If there were a scale for measuring how much of a movie’s substance was pure plastic, Nine Months, the new maternity comedy directed by Chris Columbus (Mrs. Doubtfire), would surely register dangerously high polymer levels. The movie is about a smug San Francisco yuppie, Samuel (Hugh Grant), who is thrown into a tizzy when his girlfriend of five years, the beautiful and adoring Rebecca (Julianne Moore), announces that she has accidentally become pregnant. Though the two aren’t married, she wants to keep the baby, and Samuel, a doting if naggingly contained fellow — he’s a child psychiatrist who’s unnerved by kids — begins to prepare for fatherhood. His heart isn’t in it, though. He’s terrified of starting a family (that is, of burying his freedom under a lifetime of pesky responsibility), and the movie takes the form of a series of rude comic shocks administered to our hero, until he snaps out of his selfishness.
Nine Months presents itself as an earnest ”lifestyle” comedy, but the movie is cobbled together out of clichés (the mom-to-be as radiantly centered baby machine, the dad as bumbling wreck), and it’s punctuated by raucous episodes of cartoon farce: pummeling fights and shouting matches, Robin Williams as a daffy Russian obstetrician (he speaks in funny accent, no?). Tom Arnold, looking as if he’d just swallowed Jackie Gleason and Art Carney, shows up as a loudmouth schmo who adores his three kids; the movie practically whacks you over the head with his scruffy, life-affirming, family-guy normality. Yet Nine Months, for all its slapdash second-rateness, is carried along by the personalities of its stars — in particular, by Grant. As it turns out, his recent, tabloid-ready embarrassment may be the most perversely lucky career break a celebrity ever got.
Has there ever been an actor who combined charm and squishy-souled reticence the way that Grant does? He’s an amazingly ingratiating performer, but when he smiles, the oddest thing happens: His top lip pushes up, William Buckley-style, exposing a luminous flash of teeth, yet the corners of his mouth curl into a frown, as if he couldn’t quite decide whether to give in to all this shiny-happy-feeling business. That emotional ambivalence is mirrored in the eyes that glow yet crinkle at the corners, in the long flat planes of his cheeks, which seem to tug his entire face downward. He’s a new screen type: a devil-may-care fusspot, sexy in his very repression.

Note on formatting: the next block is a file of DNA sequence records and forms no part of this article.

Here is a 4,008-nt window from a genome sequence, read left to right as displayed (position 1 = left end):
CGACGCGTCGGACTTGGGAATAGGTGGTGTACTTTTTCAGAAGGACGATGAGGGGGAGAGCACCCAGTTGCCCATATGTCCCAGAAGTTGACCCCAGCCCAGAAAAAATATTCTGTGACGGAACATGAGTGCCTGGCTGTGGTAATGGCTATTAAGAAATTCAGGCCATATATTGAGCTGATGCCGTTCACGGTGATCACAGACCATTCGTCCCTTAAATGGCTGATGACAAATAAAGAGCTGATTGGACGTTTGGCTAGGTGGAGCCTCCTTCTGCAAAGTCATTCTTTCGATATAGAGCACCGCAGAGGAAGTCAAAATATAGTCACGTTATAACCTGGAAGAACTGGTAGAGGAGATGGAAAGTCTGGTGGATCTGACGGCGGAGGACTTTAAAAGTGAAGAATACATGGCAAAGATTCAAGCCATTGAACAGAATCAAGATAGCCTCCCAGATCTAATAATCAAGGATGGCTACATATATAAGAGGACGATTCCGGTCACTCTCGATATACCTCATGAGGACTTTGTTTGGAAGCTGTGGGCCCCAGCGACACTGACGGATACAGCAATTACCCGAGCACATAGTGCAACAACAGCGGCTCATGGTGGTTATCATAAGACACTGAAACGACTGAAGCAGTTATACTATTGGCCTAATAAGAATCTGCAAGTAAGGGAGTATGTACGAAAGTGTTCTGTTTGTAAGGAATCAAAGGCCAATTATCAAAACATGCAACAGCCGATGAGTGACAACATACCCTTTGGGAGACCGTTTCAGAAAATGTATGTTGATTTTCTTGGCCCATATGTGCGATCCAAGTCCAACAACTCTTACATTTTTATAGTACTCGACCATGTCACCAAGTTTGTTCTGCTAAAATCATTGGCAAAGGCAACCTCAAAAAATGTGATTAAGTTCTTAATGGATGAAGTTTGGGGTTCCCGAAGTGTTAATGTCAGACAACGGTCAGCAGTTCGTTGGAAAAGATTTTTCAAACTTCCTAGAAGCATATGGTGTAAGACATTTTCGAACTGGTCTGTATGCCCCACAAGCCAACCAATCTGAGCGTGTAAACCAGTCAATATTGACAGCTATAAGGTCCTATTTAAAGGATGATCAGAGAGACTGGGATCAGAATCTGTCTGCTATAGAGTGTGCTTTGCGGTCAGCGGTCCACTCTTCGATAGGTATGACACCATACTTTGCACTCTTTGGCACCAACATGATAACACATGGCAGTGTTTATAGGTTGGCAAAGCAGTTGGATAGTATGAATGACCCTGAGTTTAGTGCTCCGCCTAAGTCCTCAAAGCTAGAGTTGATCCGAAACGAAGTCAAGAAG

The embarrassment — the joke — of Grant’s arrest was that this painfully self-effacing British charmer, this gentleman, had been caught with his pants down, and I went into Nine Months expecting to catch a few coincidental echoes of the scandal. The truth is that Grant’s little escapade in sleazeville dovetails with the movie in a far more telling way. Just as the gentleman turned out to have a secret, raffish side, Grant, in Nine Months, is playing a guy who, for all his polite ardor, is fundamentally selfish, a slick jerk who can’t make up his mind to join the rest of the domesticated world. The scandal reinforces the comedy of what we see on screen: Hugh Grant as a charming brat of insecurity who’s in dire need of growing up. Ultimately, what happened to Grant could even liberate him from the recessive, bashful-angel persona that had already grown precious in his last picture, The Englishman Who Went Up a Hill But Came Down a Mountain.
Early on, there’s a nice moment when Samuel informs Rebecca that he’s decided he really wants to have the baby. He only half means it — but he’s so in love with her he can’t say no. And Julianne Moore makes it easy to see why he’d feel that way. This supremely vibrant actress doesn’t let herself disappear inside a saintly, underwritten role. She has the best bit in the film: Rebecca doing a sweet bedroom striptease to ”Let’s Get It On” and then stopping short when she feels the baby kick. What’s delightful is the way Moore makes Rebecca’s awestruck reaction even more amorous than her playful attempt at seduction. Still, for every moment like that, there are a dozen more mired in formula. Nine Months is the kind of movie in which Samuel’s obsession with his Porsche passes for character development; in which Jeff Goldblum, as an acerbic stud, delivers an amusing speech about how dull people become when they have kids and then spends the rest of the movie atoning for it. In the last third, Columbus abandons all pretense to light comedy, pulling out the stops in a freewheeling delivery-room climax that’s the apotheosis of every panicky maternity episode you ever saw on a sitcom. On its own fractious terms, the scene is very funny — it’s as violent a piece of slapstick choregraphy as anything in Home Alone — but there’s something a little disquieting about a movie that celebrates birth by staging it as an epic demolition derby. B-